Now..when your dough has risen, start with forming little balls out of it (or big, it all depends on how large you prefer your lahmacuns). Mine are a little bigger than a ping-poing ball. Cover the balls so they don't dry out. 

Flour your work surface, take your roller pin and roll out your balls. You want your dough to be very thin, about two millimeters. Then, take a spoon and put about one tablespoon or more - like I said before, it all depends on how big you made the balls - of the meat mixture and spread it on your dough. You may want to use the back of your spoon to even it out.

In an ideal world, we would own a brick oven in which we would bake these babies, but we don't, least, I don't. I have a simple large pizza pan and a small 'grill' that I use for baking my lahmacuns - and to be honest, they turn out great every time! If you don't have a pizza pan or a flat grill, you can also use your oven. Pre-heat your oven untill 400 degrees and bake the lahmacuns for about 5-10 minutes. If you are using a pizza pan/grill, it will take less time. Your lahmacuns will be done in 3 minutes or less.

Squeeze a bit of lemon juice, put some salad on your lahmacun, wrap and enjoy!

Afiyet olsun!

30 opmerkingen:

  1. Oh my, this recipe sounds amazing, and your pictures are fantastic. Seems like a lot of work is involved, yet I can't wait to try it.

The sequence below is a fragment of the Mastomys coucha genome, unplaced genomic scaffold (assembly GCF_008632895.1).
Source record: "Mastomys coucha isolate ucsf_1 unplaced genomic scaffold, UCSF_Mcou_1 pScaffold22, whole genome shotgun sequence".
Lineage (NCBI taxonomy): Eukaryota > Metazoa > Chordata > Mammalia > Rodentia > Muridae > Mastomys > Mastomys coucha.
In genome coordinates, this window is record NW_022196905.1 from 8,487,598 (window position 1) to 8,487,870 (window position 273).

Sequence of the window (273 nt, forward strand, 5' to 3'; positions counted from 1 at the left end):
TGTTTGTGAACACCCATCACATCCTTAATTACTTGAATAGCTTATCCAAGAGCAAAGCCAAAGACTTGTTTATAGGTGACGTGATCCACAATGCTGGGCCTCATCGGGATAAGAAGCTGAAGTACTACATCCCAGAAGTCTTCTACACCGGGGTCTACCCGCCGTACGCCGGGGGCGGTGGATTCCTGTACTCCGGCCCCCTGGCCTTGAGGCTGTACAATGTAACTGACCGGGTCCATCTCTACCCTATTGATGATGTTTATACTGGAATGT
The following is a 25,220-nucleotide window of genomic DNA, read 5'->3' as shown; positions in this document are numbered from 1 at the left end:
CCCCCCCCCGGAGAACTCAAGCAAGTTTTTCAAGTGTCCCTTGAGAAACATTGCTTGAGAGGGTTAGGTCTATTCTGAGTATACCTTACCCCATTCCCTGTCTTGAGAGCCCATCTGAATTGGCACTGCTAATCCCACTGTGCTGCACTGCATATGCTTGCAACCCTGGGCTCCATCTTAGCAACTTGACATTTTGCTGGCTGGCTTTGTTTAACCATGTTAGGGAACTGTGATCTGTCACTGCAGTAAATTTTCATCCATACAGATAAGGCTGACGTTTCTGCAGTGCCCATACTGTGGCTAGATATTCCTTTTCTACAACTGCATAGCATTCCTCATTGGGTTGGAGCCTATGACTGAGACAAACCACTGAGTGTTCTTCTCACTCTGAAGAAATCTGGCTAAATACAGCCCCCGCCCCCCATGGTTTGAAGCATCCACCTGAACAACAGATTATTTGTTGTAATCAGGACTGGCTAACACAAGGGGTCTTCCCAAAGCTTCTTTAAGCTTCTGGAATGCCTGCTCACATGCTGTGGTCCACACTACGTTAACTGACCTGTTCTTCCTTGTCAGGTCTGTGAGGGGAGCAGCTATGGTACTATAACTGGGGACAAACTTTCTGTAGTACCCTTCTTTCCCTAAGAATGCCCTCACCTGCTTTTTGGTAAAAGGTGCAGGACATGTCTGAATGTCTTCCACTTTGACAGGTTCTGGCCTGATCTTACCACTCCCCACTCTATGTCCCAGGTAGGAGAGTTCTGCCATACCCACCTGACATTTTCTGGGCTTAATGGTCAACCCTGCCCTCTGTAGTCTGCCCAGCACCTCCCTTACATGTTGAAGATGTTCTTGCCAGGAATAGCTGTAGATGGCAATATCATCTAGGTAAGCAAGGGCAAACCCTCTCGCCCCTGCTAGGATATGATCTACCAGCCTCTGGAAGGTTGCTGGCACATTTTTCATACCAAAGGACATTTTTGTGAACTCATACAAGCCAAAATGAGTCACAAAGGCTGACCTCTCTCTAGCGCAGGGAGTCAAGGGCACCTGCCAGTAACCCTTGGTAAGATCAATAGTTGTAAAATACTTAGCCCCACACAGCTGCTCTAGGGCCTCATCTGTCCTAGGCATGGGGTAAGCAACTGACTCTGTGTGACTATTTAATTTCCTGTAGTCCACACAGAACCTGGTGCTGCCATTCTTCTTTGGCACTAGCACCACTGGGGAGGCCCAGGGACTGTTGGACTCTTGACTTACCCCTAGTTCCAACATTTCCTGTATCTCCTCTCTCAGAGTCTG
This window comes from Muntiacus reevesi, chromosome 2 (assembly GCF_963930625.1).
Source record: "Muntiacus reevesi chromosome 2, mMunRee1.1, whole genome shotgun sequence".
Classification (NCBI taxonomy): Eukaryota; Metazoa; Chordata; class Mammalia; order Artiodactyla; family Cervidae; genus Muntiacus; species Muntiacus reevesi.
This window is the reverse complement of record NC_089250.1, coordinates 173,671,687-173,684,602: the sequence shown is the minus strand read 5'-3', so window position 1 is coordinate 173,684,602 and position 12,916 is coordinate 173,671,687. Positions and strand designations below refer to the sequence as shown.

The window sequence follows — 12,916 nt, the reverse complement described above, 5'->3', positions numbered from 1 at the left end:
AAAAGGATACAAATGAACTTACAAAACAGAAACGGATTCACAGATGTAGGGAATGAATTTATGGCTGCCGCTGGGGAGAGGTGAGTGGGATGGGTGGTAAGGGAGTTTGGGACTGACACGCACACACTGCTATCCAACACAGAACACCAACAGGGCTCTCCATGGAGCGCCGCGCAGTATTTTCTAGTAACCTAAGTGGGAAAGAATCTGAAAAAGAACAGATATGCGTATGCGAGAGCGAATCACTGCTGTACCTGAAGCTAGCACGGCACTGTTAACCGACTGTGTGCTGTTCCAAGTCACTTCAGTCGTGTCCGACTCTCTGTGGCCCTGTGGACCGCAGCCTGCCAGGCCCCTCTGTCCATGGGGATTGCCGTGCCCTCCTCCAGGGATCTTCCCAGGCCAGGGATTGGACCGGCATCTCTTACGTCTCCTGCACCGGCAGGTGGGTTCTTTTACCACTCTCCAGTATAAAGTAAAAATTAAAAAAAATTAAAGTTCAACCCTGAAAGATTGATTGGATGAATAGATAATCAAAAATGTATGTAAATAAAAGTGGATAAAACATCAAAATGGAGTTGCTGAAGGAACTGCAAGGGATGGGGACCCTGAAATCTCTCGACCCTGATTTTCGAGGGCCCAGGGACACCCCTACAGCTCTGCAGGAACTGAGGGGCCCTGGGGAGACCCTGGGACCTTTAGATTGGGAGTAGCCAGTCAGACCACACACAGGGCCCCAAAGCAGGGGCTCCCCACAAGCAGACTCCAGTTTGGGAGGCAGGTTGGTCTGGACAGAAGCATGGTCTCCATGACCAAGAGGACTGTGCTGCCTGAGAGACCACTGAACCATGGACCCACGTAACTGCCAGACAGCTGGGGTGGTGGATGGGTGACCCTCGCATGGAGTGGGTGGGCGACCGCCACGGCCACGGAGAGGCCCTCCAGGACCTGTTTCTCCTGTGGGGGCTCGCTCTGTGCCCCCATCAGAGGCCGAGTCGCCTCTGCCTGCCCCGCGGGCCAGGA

I might add those pepper flakes too, though I haven't been liking spicy food since a long time, just like you !
    I think I'm gonna love Turkish food more each time you'll post a recipe...
    Hope you'll have a good week !

  2. Hello! I've just found this recipe of Yours and it looks really good! I'm going to try it tomorrow (It will be the first time for me to make lahmacun at home.. ) Please don't stop posting turkish recipes! I promise to be a fan of yours ;) Have a nice day!

  3. Can I ask you the correct way to cook them without a oven? Can I cook them on the stove? If yes, how?
    I know somebody puts yogurt in the dough. Is it needed?
    In the end, what are the basic ingredients? (What is mixed salca)?
    Do I need sumak, or lemon is ok?

    1. Hi Ricardo!

      You could cook them in a simple cooking pan above a stove, similar to how I cooked my gozleme.

      And no, I don't believe adding yoghurt is needed.

      Salca is usually sundried tomato or pepper paste. Sometimes mixed. The one I use is mixed. Try a local Turkish or Middle Eastern store. I am sure you'll find it there.

      Lemon is oke. No sumak needed.

    2. Great recipe! I just tried it! This is the real Thing!!!

  4. I usually buy these at a Middle Eastern market near where I live. They charge $8.00 for 4 or 5 of them. They are pre-baked and then frozen. Thank you for posting this recipe! I am going to surprise my husband with these tomorrow. I also wanted to ask you if I could freeze these and if so, should I pre-bake them? Thank you.

    1. Hey Jessica,

      I am a bit delayed with my respons. I am sorry for that. But I am afraid I can't answer your question. I have never put them in the freezer pre-baked. You could try though, freeze them on top of each other with some parchment paper between them.